IEM has revealed the format for IEM World Championship Katowice 2017, with twelve teams set to compete for a $250,000 prize pool.

Eight teams will receive invites to the event, while there will be four spots to be filled out through three EU and one NA qualifiers. Teams will be divided into two groups of six for the best-of-one group stage, with the top three teams advancing to the playoffs.

The group stage will run from March 1-2, while the playoffs will be held from March 3-5 at the Spodek arena in Katowice, Poland.

Click here for the full article via en.intelextrememasters.com

Report: EPL Season 5 to be streamed exclusively on YouTube Gaming

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Thumbnail image courtesy of YouTube Gaming

ESL Pro League's fifth season will reportedly be streamed exclusively on ESL's official YouTube channel instead of Twitch, according a report from Slingshot Esports' Jarek "DeKay" Lewis.

Citing anonymous sources, DeKay says that the move is the result of a partnership between the World Esports Association and YouTube. WESA is a partnership between ESL and seven European CS:GO teams including Fnatic, G2 Esports and Ninjas in Pyjamas.

On Thursday, independent journalist Richard Lewis reported that WESA would enforce league exclusivity on EPL teams beginning in 2018. The association later released a statement stating no decisions have been made on league exclusivity beyond 2017, but that teams would not be allowed to play in other leagues on the days of their EPL matches in 2017. Lewis has since made a tweet in which he claims to have sources that support DeKay's claims regarding YouTube Gaming.

The report comes on the heels of a vote by North American players to remain in EPL instead of participating in the Professional eSports Association's league. It is unknown if players were aware of WESA's alleged partnership with YouTube when they voted.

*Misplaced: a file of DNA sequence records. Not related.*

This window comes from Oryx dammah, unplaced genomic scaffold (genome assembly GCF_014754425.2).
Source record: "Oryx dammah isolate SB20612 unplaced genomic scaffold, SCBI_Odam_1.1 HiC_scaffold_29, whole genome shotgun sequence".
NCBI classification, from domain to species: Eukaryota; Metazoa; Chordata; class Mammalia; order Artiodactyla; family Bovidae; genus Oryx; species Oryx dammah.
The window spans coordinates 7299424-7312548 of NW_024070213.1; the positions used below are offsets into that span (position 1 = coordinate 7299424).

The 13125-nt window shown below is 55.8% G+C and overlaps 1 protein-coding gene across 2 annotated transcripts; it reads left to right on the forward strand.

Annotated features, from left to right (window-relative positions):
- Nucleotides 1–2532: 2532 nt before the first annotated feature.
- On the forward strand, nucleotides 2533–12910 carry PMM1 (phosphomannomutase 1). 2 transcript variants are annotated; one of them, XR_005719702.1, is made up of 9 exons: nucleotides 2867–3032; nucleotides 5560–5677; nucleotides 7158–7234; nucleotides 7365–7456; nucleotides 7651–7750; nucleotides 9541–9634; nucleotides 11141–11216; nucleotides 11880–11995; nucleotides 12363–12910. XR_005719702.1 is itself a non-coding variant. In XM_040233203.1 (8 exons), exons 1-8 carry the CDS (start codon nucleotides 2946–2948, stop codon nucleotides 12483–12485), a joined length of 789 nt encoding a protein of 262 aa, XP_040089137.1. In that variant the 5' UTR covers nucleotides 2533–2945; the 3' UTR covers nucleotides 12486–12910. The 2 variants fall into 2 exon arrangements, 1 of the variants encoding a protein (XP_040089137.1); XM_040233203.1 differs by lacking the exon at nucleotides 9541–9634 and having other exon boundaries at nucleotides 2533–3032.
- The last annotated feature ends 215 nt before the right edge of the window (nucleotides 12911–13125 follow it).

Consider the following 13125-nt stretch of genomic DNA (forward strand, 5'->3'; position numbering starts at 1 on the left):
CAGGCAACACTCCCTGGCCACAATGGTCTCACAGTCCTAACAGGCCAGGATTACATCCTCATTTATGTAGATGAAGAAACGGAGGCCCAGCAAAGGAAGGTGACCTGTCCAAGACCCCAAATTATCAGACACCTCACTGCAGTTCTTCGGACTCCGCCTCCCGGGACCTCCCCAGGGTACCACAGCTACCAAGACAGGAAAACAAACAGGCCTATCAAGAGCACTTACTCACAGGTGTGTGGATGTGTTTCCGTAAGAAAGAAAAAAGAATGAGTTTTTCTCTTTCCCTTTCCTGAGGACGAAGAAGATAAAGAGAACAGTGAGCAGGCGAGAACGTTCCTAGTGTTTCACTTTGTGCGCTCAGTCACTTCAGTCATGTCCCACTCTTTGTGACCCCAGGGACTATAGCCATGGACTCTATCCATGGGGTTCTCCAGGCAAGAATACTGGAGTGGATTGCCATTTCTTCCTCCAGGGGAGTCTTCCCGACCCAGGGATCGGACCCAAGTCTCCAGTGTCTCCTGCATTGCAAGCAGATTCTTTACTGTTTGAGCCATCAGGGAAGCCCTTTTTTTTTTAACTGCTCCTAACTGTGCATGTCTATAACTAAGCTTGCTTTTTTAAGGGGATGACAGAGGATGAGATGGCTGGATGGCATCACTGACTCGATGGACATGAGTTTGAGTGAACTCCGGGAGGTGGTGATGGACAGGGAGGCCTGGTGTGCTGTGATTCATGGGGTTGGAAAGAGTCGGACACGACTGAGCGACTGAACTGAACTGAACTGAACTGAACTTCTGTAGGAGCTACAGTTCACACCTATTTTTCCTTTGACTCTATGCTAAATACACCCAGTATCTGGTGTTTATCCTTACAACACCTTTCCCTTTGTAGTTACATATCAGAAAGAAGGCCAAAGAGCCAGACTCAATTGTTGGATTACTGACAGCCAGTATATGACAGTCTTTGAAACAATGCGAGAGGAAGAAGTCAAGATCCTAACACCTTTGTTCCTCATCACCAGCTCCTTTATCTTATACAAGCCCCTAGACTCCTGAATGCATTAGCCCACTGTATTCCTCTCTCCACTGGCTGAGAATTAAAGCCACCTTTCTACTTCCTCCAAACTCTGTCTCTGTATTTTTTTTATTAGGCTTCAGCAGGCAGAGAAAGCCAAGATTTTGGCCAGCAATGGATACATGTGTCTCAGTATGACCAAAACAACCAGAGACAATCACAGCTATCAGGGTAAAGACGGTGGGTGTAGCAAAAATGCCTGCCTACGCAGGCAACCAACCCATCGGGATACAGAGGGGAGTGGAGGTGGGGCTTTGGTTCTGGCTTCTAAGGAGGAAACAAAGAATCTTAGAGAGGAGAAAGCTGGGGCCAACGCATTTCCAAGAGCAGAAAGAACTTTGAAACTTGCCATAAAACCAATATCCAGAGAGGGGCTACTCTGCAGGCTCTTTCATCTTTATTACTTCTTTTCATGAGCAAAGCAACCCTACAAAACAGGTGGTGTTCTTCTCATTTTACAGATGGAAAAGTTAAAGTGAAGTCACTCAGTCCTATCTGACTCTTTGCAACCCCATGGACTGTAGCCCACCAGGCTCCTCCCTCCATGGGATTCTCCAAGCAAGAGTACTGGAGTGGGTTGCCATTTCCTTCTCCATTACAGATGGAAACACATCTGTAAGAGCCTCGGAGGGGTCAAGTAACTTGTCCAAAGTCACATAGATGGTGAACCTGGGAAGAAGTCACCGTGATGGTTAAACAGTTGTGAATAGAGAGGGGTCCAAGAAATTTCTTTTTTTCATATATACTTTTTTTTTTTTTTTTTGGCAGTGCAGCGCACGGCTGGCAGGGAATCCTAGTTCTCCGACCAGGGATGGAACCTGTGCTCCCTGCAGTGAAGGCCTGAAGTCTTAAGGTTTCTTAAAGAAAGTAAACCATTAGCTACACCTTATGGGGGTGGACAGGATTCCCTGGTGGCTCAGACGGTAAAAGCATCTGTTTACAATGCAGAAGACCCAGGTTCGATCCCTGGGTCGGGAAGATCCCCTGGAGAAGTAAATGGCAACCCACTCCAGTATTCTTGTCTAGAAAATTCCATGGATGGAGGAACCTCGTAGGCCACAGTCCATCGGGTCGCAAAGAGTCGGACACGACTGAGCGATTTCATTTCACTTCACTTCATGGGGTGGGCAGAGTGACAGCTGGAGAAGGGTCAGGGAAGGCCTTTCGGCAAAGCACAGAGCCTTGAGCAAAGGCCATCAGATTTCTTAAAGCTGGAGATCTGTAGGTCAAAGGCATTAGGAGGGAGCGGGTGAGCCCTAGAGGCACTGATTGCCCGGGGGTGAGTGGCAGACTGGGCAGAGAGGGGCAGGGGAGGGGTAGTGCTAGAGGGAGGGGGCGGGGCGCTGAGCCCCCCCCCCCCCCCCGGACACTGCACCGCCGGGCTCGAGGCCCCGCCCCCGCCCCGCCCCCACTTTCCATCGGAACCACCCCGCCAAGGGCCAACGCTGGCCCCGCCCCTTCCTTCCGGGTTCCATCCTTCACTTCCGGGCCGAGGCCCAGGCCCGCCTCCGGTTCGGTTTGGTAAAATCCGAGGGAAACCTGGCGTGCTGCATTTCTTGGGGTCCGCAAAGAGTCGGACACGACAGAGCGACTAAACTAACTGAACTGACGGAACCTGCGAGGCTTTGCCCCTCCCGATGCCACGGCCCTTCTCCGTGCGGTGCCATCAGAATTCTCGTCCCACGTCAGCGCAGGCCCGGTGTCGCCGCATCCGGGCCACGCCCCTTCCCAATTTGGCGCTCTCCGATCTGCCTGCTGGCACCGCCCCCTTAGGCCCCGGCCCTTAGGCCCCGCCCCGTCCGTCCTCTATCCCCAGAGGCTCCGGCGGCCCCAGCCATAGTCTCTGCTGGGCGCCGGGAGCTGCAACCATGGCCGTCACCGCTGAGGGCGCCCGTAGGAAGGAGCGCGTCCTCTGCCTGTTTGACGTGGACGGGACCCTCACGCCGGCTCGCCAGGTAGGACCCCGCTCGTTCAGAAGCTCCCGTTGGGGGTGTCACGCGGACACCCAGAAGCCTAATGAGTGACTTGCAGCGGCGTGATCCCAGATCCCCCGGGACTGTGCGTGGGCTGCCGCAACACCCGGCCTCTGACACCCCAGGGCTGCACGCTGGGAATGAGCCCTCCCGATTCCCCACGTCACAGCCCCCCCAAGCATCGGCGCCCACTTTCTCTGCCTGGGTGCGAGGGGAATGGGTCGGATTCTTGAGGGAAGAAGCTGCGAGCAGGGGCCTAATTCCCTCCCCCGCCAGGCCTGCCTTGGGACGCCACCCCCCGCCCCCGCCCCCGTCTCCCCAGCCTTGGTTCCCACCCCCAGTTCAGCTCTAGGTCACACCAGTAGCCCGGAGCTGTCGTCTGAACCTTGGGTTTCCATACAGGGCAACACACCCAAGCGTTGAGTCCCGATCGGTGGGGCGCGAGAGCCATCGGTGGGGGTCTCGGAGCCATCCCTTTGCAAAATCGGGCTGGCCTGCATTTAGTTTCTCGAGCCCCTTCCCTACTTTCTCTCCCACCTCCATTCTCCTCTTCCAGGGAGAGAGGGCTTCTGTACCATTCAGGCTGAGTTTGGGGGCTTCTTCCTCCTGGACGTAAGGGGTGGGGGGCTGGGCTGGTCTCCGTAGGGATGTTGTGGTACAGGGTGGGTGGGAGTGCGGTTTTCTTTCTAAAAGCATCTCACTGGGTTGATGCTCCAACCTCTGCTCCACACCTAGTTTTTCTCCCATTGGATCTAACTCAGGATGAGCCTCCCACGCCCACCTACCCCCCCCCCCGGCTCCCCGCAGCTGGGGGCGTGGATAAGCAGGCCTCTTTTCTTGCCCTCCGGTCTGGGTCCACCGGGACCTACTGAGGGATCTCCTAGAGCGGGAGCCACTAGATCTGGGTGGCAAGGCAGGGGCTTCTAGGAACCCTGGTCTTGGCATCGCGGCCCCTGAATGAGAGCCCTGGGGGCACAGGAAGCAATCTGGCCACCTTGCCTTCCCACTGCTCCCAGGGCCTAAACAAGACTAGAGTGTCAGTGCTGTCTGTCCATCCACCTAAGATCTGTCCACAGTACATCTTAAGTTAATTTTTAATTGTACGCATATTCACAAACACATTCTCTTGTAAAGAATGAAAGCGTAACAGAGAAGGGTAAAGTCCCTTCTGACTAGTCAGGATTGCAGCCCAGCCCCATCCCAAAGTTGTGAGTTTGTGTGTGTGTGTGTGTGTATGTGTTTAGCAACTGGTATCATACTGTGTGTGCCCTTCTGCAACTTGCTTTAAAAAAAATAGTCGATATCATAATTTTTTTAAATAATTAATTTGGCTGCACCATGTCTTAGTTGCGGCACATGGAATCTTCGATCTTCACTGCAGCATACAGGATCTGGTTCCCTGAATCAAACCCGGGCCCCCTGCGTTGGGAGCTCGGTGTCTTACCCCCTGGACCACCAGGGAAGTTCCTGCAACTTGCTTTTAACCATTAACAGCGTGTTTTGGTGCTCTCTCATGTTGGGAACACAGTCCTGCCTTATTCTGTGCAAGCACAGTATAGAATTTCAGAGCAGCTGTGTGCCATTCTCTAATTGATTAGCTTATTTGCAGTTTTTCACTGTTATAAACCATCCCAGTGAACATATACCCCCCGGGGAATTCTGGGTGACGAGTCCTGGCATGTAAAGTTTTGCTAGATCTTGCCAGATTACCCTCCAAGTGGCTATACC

As a result of the vote, PEA decided they would suspend their plans to hold a CS:GO league, stating that there isn't "sufficient financial support in the ecosystem" for another major online league in the CS:GO ecosystem.

theScore esports has reached out to WESA, ESL and YouTube Gaming for comment.

Sasha Erfanian is a news editor for theScore esports. Follow him on Twitter, it'll be great for his self-esteem.

PEA suspends CS:GO league due to player vote, EPL revenue sharing

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Thumbnail image courtesy of Dennis Gonzales / PEA

The Professional eSports Association has decided to suspend its plans to operate a CS:GO league later this year, following a player vote that saw the teams choose to participate in the ESL Pro League instead of the PEA.

Earlier this week, the PEA owners put the decision to play in a PEA-operated league or the EPL to a player vote. According to Scott "SirScoots" Smith, many of the players decided to vote to play in the EPL as they were concerned about the long-term growth of the PEA and wanted to be more connected to the community. SirScoots said that at least six teams' players voted unanimously to play in the EPL, though he is unaware of how compLexity Gaming's players voted.

"Since the time of the original announcement of the PEA CS:GO league, it has become clear to the PEA organizations that there isn’t sufficient financial support in the ecosystem," a PEA spokesperson wrote in a statement sent to theScore esports. "Either from broadcast/streaming partners, sponsors or others, to profitably operate a third prominent online league, due to the oversaturation of the marketplace and the recent upward spiral in operating costs."

In September, the PEA formed and announced their intention to run a 10-week, $500,000 CS:GO league, with a total of $1 million across its first year of play. The teams involved are Team Liquid, Counter Logic Gaming, Immortals, NRG Esports, Team SoloMid, Cloud9 and compLexity Gaming. These seven North American organizations stated that their goal was to become the "NBA of esports."

At the time, C9 CEO Jack Etienne stated that the PEA would be an "end to the 'Wild West' days of esports" as it would give stability and proper revenue sharing to players and teams who participated in the league.

Since then, however, the CS:GO scene has changed significantly. In their statement, the PEA cites the fact that the World Esports Association has increased payouts for the EPL and is now offering revenue sharing.

According to the statement, WESA is offering a total of 10 percent of EPL's gross revenue to non-WESA teams, half of which was offered to the PEA teams under the condition that they agree not to run a PEA league for two years and instead commit to the EPL for two years.

"We tried to put together a CS:GO league structure which was innovative and would allow players to help shape operations and execution," the PEA stated. "This wasn’t our time and we’re looking forward to the future."

Daniel Rosen is a news editor for theScore esports. You can follow him on Twitter.